Environmental and Ecological Statistics

, Volume 22, Issue 2, pp 297–327 | Cite as

Bayesian hierarchical models for analysing spatial point-based data at a grid level: a comparison of approaches

  • Su Yun KangEmail author
  • James McGree
  • Kerrie Mengersen


Spatial data are now prevalent in a wide range of fields including environmental and health science. This has led to the development of a range of approaches for analysing patterns in these data. In this paper, we compare several Bayesian hierarchical models for analysing point-based data based on the discretization of the study region, resulting in grid-based spatial data. The approaches considered include two parametric models and a semiparametric model. We highlight the methodology and computation for each approach. Two simulation studies are undertaken to compare the performance of these models for various structures of simulated point-based data which resemble environmental data. A case study of a real dataset is also conducted to demonstrate a practical application of the modelling approaches. Goodness-of-fit statistics are computed to compare estimates of the intensity functions. The deviance information criterion is also considered as an alternative model evaluation criterion. The results suggest that the adaptive Gaussian Markov random field model performs well for highly sparse point-based data where there are large variations or clustering across the space; whereas the discretized log Gaussian Cox process produces good fit in dense and clustered point-based data. One should generally consider the nature and structure of the point-based data in order to choose the appropriate method in modelling a discretized spatial point-based data.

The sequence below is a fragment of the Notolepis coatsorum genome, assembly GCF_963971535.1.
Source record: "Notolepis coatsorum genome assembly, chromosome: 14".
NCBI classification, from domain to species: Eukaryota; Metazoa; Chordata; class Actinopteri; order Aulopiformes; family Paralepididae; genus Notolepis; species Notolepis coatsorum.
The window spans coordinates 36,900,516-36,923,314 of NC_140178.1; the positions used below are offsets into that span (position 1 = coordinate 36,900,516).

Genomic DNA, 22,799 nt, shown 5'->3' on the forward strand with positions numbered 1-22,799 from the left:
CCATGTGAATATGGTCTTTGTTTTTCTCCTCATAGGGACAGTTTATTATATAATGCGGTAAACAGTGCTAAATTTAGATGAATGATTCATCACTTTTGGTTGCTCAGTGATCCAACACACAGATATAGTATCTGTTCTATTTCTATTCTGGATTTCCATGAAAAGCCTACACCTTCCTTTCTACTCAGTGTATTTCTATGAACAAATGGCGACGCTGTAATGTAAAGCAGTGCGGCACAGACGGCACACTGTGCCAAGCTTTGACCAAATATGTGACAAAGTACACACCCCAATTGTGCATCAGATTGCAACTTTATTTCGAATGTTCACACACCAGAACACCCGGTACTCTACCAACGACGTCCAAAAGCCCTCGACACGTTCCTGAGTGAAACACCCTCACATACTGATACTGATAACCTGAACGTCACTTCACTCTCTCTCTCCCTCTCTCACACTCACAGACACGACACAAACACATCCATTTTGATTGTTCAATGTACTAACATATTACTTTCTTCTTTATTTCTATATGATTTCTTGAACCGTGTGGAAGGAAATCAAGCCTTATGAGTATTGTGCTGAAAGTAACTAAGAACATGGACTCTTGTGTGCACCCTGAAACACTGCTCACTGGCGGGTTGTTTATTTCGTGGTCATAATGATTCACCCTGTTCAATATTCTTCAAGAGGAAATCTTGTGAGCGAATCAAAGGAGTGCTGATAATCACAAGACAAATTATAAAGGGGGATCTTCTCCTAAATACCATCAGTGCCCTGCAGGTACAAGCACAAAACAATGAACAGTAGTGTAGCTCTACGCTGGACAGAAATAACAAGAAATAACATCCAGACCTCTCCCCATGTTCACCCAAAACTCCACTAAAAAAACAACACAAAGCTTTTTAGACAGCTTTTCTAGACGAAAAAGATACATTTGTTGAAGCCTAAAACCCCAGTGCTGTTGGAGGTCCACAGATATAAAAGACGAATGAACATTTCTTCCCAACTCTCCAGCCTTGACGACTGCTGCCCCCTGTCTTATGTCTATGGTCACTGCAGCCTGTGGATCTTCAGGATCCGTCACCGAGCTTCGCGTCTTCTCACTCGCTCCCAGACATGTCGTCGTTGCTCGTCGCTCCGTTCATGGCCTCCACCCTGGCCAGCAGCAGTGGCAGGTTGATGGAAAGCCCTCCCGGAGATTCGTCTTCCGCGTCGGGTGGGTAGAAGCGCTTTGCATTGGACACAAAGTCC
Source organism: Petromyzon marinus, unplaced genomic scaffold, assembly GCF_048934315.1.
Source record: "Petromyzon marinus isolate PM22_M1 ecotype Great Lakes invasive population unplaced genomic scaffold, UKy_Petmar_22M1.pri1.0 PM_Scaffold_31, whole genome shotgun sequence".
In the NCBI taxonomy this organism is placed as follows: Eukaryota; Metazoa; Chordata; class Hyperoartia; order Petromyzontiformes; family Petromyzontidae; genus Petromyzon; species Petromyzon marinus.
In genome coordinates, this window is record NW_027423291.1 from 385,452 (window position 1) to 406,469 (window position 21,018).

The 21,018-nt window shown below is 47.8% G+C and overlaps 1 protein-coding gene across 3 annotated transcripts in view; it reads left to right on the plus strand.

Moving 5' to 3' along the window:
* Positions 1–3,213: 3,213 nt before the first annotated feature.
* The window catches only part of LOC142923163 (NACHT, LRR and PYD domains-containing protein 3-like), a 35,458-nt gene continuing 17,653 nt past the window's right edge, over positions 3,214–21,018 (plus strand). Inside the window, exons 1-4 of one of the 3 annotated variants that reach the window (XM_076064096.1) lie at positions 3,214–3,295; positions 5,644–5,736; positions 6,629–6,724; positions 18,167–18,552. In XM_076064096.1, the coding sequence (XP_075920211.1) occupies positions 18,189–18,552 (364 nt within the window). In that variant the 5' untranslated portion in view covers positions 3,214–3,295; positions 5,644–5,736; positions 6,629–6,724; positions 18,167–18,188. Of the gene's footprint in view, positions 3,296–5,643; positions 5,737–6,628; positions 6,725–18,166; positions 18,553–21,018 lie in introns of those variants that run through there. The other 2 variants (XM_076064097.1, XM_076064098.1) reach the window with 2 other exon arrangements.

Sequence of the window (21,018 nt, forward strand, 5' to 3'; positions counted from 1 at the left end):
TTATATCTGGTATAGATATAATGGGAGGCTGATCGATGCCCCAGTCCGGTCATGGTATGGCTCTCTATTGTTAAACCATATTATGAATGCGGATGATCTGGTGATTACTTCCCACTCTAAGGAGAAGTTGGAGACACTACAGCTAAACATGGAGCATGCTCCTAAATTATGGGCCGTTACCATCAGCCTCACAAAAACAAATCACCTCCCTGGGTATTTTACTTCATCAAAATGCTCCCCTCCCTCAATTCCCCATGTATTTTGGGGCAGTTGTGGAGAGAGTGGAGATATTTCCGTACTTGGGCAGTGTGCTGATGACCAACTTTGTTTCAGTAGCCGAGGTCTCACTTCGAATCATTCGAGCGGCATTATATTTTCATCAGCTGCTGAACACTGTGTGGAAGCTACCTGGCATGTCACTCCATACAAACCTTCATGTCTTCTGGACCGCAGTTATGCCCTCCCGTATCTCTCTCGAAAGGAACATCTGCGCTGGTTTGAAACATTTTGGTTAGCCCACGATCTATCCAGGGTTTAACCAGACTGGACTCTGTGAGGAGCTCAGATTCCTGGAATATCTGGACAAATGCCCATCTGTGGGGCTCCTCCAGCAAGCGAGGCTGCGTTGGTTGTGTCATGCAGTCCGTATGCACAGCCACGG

Gamma moving average model Grid-based spatial data  Integrated nested Laplace approximation Log Gaussian Cox process Markov chain Monte Carlo Semiparametric adaptive Gaussian Markov random field model 



The work has been supported by the Cooperative Research Centre for Spatial Information, whose activities are funded by the Australian Commonwealth’s Cooperative Research Centres Programme. Computational (and/or data visualization) resources and services used in part of this work were provided by the HPC and Research Support Unit, Queensland University of Technology, Brisbane, Australia. The authors would like to thank the reviewers and Adrian Baddeley for helpful suggestions and comments.

Supplementary material

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Copyright information

© Springer Science+Business Media New York 2014

Authors and Affiliations

  • Su Yun Kang
    • 1
    • 2
    Email author
  • James McGree
    • 1
    • 2
  • Kerrie Mengersen
    • 1
    • 2
  1. 1.Mathematical Sciences SchoolQueensland University of TechnologyBrisbaneAustralia
  2. 2.CRC for Spatial InformationCarltonAustralia

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